Industry

Councilman Wants Mobile Companies to Explain 'Throttling' of First Responders

Councilman Wants Mobile Companies to Explain 'Throttling' of First Responders

In what are now substantiated reports that Verizon Wireless throttled data plans of firefighters while they were battling the Mendocino Complex Fires, California Legislators from across California are calling out the carrier and demanding formal action be taken. "In this situation, we should have lifted the speed restriction when our customer reached out to us".

"In light of our experience, County Fire believes it is likely that Verizon will continue to use the exigent nature of public safety emergencies and catastrophic events to coerce public agencies into higher-cost plans, ultimately paying significantly more for mission-critical service-even if that means risking harm to public safety during negotiations."

Despite the concern, this was not a net neutrality issue.

Flato, Verizon's spokesperson, insisted, "This situation has nothing to do with net neutrality or the current proceeding in court". It provides a separate network, used only by first responders, and offers data plans with no limits or throttling.

"Regardless of the plan emergency responders choose, we have a practice to remove data speed restrictions when contacted in emergency situations", she said in an email.

The company said it also plans to introduce a new plan next week for first responders with unlimited data, no mobile caps and priority access.

"Californians who depend on first responders to protect their lives and property were shocked to learn that a cellular service provider could use its pricing policies to hinder the efforts of firefighters in the early hours of the Mendocino Complex Fire", the committee's leaders, Democratic Assembly members Marc Levine of San Rafael and Monique Limon of Santa Barbara said in a joint statement.

A nationwide telecommunications company rolled out changes Friday as state lawmakers said they were outraged to learn that Verizon slowed Northern California firefighters' internet service while they battled what became the state's largest-ever wildfire.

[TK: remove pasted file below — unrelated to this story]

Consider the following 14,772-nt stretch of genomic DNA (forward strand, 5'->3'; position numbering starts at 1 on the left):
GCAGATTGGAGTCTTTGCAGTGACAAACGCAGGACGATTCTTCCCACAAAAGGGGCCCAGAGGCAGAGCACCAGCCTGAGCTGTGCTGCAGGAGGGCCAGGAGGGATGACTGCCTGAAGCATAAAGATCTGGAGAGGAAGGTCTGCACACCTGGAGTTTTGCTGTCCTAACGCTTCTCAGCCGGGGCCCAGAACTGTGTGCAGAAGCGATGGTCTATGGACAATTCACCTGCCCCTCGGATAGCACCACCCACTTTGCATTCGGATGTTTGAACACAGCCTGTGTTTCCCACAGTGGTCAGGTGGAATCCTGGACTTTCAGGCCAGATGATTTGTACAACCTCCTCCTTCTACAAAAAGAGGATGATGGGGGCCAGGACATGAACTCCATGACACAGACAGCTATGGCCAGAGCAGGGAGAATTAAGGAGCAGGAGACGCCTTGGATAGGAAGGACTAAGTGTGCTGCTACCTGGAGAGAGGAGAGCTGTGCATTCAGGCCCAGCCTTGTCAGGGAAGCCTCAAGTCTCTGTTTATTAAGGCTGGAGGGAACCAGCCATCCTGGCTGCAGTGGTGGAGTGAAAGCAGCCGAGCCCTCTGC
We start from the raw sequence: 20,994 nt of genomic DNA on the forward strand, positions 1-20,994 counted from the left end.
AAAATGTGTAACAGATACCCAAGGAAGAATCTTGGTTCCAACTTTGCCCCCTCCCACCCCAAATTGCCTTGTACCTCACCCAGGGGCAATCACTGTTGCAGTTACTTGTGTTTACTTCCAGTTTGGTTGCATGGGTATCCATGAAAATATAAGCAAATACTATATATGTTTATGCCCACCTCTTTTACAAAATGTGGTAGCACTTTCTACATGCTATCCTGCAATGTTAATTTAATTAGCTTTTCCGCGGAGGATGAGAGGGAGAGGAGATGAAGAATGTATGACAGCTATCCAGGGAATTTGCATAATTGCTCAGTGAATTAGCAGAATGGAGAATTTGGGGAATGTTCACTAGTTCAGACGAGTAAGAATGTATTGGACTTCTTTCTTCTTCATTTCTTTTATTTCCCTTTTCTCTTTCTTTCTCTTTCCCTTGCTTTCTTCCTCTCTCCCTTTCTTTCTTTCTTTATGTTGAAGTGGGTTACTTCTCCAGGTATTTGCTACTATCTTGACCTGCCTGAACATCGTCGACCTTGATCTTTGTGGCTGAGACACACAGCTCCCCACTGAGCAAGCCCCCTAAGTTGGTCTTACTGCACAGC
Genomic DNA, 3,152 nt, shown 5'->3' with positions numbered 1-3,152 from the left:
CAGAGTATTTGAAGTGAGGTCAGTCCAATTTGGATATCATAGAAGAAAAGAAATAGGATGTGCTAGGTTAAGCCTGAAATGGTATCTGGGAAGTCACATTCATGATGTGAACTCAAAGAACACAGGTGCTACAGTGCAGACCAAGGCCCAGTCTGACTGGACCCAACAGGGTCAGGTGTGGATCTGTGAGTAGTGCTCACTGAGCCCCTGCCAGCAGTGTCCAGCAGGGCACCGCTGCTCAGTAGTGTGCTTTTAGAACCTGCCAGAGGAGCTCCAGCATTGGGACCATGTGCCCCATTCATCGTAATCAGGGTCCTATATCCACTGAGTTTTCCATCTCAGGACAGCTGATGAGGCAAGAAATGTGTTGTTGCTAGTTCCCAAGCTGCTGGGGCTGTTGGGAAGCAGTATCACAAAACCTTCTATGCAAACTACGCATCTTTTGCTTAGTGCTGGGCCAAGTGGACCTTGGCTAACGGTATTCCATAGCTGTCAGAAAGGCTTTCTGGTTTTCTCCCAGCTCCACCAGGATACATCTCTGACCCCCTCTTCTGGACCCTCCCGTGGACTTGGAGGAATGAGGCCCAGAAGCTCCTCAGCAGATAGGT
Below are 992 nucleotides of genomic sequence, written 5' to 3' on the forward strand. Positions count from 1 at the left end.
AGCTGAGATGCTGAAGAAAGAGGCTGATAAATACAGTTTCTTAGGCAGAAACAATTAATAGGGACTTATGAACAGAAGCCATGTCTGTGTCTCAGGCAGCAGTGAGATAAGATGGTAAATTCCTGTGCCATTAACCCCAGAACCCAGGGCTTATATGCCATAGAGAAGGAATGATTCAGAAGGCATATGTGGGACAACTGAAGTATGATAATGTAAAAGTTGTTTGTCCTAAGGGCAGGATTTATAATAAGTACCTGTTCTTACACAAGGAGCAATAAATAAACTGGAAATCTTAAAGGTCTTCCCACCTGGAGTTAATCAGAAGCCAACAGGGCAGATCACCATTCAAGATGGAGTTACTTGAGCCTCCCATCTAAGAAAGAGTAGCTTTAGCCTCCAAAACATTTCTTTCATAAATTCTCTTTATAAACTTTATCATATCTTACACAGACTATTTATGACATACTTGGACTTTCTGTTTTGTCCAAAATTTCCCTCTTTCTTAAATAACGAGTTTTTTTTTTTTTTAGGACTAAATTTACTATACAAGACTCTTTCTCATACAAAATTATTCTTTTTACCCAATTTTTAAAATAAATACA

In its own statement after the lawsuit addendum was filed, Verizon denied that this move was related to net neutrality.

A couple of days ago, we told you that Santa Clara County Fire Chief Anthony Bowden wrote an addendum that was attached to a suit filed with the USA appeals court.

The FCC's new rules require internet service providers to publicly disclose how they manage traffic but charge the Federal Trade Commission - not the FCC - with handling complaints.

"What we did was specifically put in the rule about the ability to review activities", Wheeler said.

At the hearing, Bowden recounted a timeline of the fire and Verizon's response. Instead, the fire department says a customer representative from Verizon urged the county to upgrade to a more expensive package.

'Verizon imposed these limitations despite being informed that throttling was actively impeding County Fire's ability to provide crisis-response and essential emergency services, ' he added.

He blamed an "operational error" for the company's failure to lift the data cap as soon as firefighters called.

Murphy says the department still uses Verizon and has added a second provider to ensure redundancies in their system. "For that, we are truly sorry. We stand united and will work together to ensure this unsafe practice of throttling first responders will never happen again here in the Golden State".